More than 350 top executives and researchers in artificial intelligence have signed a statement urging policymakers to see the serious risks posed by unregulated AI, warning the future of humanity may be at stake.
“Mitigating the risk of extinction from AI should be a global priority alongside other societal-scale risks such as pandemics and nuclear war,” the signatories, including OpenAI CEO Sam Altman, said in a 23-word letter published Tuesday by the nonprofit Center for AI Safety (CAIS).
Competition in the industry has led to a sort of “AI arms race,” CAIS executive director Dan Hendrycks told CBC News in an interview.
“That could escalate and, like the nuclear arms race, potentially bring us to the brink of catastrophe,” he said, suggesting humanity “could go the way of the Neanderthals.”
Recent developments in AI have created tools supporters say can be used in applications from medical diagnostics to writing legal briefs, but this has sparked fears the technology could lead to privacy violations, powerful misinformation campaigns and lead to issues with “smart machines” thinking for themselves.
“There are many ways that [AI] could go wrong,” said Hendrycks. He believes there is a need to examine which AI tools may be used for generic purposes and which could be used with malicious intent.
He also raised the concern of artificial intelligence developing autonomously.
“It would be difficult to tell if an AI had a goal different from our own because it could potentially conceal it. This is not completely out of the question,” he said.
‘Godfathers of AI’ among critics
Hendrycks and the signatories to the CAIS statement are calling for international co-operation to treat AI as a “global priority” in order to address its risks.
And you don’t have to have be an expert — or even have an interest in artificial intelligence — to be affected by it going forward, said technology analyst and journalist Carmi Levy.
“Just like climate change, even if you’re not a meteorologist, it’s going to touch your life,” Levy said, citing the relationships between governments and citizens, financial markets and organizational development. “AI is going to touch all of our lives.”
The letter coincided with the U.S.-EU Trade and Technology Council meeting in Sweden where politicians are expected to talk about regulating AI.
As well as Altman, signatories included the CEOs of AI firms DeepMind and Anthropic, and executives from Microsoft and Google.
Also among them were British-Canadian computer scientist Geoffrey Hinton and Université de Montréal computer science professor Yoshua Bengio — two of the three so-called “godfathers of AI” who received the 2018 Turing Award for their work on deep learning. Professors from institutions ranging from Harvard to China’s Tsinghua University also signed on.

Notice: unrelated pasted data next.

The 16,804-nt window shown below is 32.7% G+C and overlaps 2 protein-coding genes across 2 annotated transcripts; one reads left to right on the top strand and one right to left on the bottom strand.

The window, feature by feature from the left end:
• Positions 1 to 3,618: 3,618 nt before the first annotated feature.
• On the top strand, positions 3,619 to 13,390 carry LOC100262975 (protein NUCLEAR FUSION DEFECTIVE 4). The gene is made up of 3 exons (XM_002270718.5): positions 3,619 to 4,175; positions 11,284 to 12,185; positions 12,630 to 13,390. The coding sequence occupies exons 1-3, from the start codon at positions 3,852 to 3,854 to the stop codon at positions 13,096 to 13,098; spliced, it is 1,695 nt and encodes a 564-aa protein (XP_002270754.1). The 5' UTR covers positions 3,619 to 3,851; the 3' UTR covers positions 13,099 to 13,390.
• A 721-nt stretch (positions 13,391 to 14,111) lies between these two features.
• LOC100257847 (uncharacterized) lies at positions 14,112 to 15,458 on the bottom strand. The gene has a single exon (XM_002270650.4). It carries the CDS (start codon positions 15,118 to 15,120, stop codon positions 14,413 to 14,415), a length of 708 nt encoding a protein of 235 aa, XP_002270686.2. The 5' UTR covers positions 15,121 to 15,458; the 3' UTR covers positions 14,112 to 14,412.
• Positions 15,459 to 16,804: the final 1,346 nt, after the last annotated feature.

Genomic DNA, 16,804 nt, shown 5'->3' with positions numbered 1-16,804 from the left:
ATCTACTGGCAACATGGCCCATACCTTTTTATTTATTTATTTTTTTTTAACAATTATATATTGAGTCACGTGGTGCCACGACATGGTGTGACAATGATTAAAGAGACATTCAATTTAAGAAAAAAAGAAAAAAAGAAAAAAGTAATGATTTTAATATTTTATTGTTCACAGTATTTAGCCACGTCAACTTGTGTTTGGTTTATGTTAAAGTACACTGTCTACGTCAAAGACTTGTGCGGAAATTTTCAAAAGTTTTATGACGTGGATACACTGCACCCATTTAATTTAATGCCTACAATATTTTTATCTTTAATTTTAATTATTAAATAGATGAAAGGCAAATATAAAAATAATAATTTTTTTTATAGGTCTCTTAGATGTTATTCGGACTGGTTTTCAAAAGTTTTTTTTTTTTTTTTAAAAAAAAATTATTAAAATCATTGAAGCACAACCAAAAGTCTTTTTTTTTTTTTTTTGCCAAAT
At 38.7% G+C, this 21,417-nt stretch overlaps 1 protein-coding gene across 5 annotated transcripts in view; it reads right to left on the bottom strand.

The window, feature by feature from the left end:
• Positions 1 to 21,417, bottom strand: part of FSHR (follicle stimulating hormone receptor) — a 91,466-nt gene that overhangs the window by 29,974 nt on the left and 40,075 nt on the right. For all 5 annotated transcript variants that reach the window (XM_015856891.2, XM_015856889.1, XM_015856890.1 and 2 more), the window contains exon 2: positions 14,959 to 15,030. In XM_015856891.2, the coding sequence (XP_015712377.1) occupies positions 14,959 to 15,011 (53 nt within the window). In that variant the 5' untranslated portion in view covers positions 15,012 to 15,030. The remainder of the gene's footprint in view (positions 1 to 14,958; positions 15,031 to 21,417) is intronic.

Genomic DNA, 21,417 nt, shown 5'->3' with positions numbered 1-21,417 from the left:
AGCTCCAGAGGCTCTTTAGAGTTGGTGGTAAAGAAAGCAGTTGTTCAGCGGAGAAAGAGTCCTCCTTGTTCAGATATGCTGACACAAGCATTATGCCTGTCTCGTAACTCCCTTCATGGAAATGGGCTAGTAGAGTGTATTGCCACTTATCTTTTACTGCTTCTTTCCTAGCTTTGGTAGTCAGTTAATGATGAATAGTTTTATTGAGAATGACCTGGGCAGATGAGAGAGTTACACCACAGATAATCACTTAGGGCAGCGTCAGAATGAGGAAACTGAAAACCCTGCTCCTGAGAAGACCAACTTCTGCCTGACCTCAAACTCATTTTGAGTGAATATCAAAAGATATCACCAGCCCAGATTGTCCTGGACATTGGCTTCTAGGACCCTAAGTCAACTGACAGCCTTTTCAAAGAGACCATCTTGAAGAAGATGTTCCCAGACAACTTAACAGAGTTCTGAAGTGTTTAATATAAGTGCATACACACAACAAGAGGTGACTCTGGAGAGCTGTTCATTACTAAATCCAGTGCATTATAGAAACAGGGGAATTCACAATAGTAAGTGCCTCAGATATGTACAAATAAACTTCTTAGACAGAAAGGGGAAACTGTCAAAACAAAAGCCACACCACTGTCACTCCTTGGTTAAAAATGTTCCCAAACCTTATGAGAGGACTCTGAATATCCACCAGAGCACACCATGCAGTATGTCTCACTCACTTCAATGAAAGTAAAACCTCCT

AI development has reached a milestone, known as the Turing Test, which means machines have the ability to converse with humans in a sophisticated fashion, Yoshua Bengio told CBC News.
The idea that machines can converse with us, and humans don’t realize they are talking to an AI system rather than another person, is scary, he added.
Bengio worries the technology could lead to an automation of trolls on social media, as AI systems have already “mastered enough knowledge to pass as human.”
“We are creating intelligent entities,” he said. AI systems aren’t as smart as humans on everything “right now” but that could change, Bengio continued.
“Are they going to behave well with us? There are a lot of questions that are very, very concerning and there’s too much unknown.”
A statement from CAIS criticized Meta, where the third godfather of AI, Yann LeCun, works, for not signing the letter.
Bengio and Elon Musk, along with more than 1,000 other experts and industry executives, had already cited potential risks to society in April.
European Commission president Ursula von der Leyen will meet Altman on Thursday.
AI regulation ‘still playing catch up’
Not everyone believes AI is existential threat, yet.
“I think there are incredibly pressing practical ramifications of AI that affect people negatively, that I think we don’t yet have good solutions for,” said Rahul Krishnan, an assistant professor at the University of Toronto’s department of computer science.
He believes there is a need for “responsible AI,” which includes “having a set of principle that users and developers of machine learning models agree on.”
Krishnan said AI regulation is “still playing catch up” but there needs to be a “good balance” to ensure technologies are developed and used safely without hindering improvements.
However, he sees the potential for “biases” to affect how machine learning algorithms are programmed.
He offered the example of AI being used to determine who should be approved for a credit card. If an AI tool is trained to work with data about past lending decisions that already “have a degree of bias,” he said the algorithm could further perpetuate that bias in its predictions.
Luke Stark, who studies the social, ethical and cultural impacts of AI at Western University in London, Ont., agreed. If the data AI systems are using exhibit historical bias around race or gender, it’s going to get exacerbated, built up and further expressed through the system, Stark said.
“I think it’s a real danger that we’re facing today and that’s already affecting marginalized communities. You know, people in society who often have the least say about how computing works and how computers are designed,” he said.
Stark, however, believes the warnings about an existential threat from AI have gone overboard, at least for now.
“From my perspective, it’s these everyday real-world, real-life cases of contemporary AI systems being used to control different groups in society that are not getting as much attention.”